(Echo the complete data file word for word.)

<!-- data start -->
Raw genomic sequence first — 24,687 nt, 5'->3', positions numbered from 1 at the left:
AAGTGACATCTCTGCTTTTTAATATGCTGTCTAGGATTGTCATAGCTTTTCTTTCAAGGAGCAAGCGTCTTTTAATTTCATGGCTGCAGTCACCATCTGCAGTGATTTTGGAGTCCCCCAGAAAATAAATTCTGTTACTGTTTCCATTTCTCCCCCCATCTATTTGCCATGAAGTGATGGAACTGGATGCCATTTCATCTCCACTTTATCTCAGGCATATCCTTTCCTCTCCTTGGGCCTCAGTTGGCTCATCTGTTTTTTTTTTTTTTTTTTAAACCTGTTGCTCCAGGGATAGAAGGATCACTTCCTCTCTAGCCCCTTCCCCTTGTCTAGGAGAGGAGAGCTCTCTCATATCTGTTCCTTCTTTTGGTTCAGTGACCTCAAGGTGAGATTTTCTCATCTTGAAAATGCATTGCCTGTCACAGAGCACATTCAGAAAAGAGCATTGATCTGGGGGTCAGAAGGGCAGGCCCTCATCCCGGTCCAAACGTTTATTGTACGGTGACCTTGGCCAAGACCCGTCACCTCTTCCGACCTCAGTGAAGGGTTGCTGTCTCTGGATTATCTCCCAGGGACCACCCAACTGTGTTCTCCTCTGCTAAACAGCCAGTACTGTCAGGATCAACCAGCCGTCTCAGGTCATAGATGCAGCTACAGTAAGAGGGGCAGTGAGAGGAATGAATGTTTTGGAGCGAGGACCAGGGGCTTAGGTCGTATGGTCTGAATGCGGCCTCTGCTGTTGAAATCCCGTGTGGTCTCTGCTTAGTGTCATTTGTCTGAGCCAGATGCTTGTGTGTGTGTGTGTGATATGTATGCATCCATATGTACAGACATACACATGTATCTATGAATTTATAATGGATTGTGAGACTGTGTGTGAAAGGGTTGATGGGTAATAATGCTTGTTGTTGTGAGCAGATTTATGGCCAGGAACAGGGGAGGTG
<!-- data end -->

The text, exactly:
Raw genomic sequence first — 24,687 nt, 5'->3', positions numbered from 1 at the left:
AAGTGACATCTCTGCTTTTTAATATGCTGTCTAGGATTGTCATAGCTTTTCTTTCAAGGAGCAAGCGTCTTTTAATTTCATGGCTGCAGTCACCATCTGCAGTGATTTTGGAGTCCCCCAGAAAATAAATTCTGTTACTGTTTCCATTTCTCCCCCCATCTATTTGCCATGAAGTGATGGAACTGGATGCCATTTCATCTCCACTTTATCTCAGGCATATCCTTTCCTCTCCTTGGGCCTCAGTTGGCTCATCTGTTTTTTTTTTTTTTTTTTAAACCTGTTGCTCCAGGGATAGAAGGATCACTTCCTCTCTAGCCCCTTCCCCTTGTCTAGGAGAGGAGAGCTCTCTCATATCTGTTCCTTCTTTTGGTTCAGTGACCTCAAGGTGAGATTTTCTCATCTTGAAAATGCATTGCCTGTCACAGAGCACATTCAGAAAAGAGCATTGATCTGGGGGTCAGAAGGGCAGGCCCTCATCCCGGTCCAAACGTTTATTGTACGGTGACCTTGGCCAAGACCCGTCACCTCTTCCGACCTCAGTGAAGGGTTGCTGTCTCTGGATTATCTCCCAGGGACCACCCAACTGTGTTCTCCTCTGCTAAACAGCCAGTACTGTCAGGATCAACCAGCCGTCTCAGGTCATAGATGCAGCTACAGTAAGAGGGGCAGTGAGAGGAATGAATGTTTTGGAGCGAGGACCAGGGGCTTAGGTCGTATGGTCTGAATGCGGCCTCTGCTGTTGAAATCCCGTGTGGTCTCTGCTTAGTGTCATTTGTCTGAGCCAGATGCTTGTGTGTGTGTGTGTGATATGTATGCATCCATATGTACAGACATACACATGTATCTATGAATTTATAATGGATTGTGAGACTGTGTGTGAAAGGGTTGATGGGTAATAATGCTTGTTGTTGTGAGCAGATTTATGGCCAGGAACAGGGGAGGTG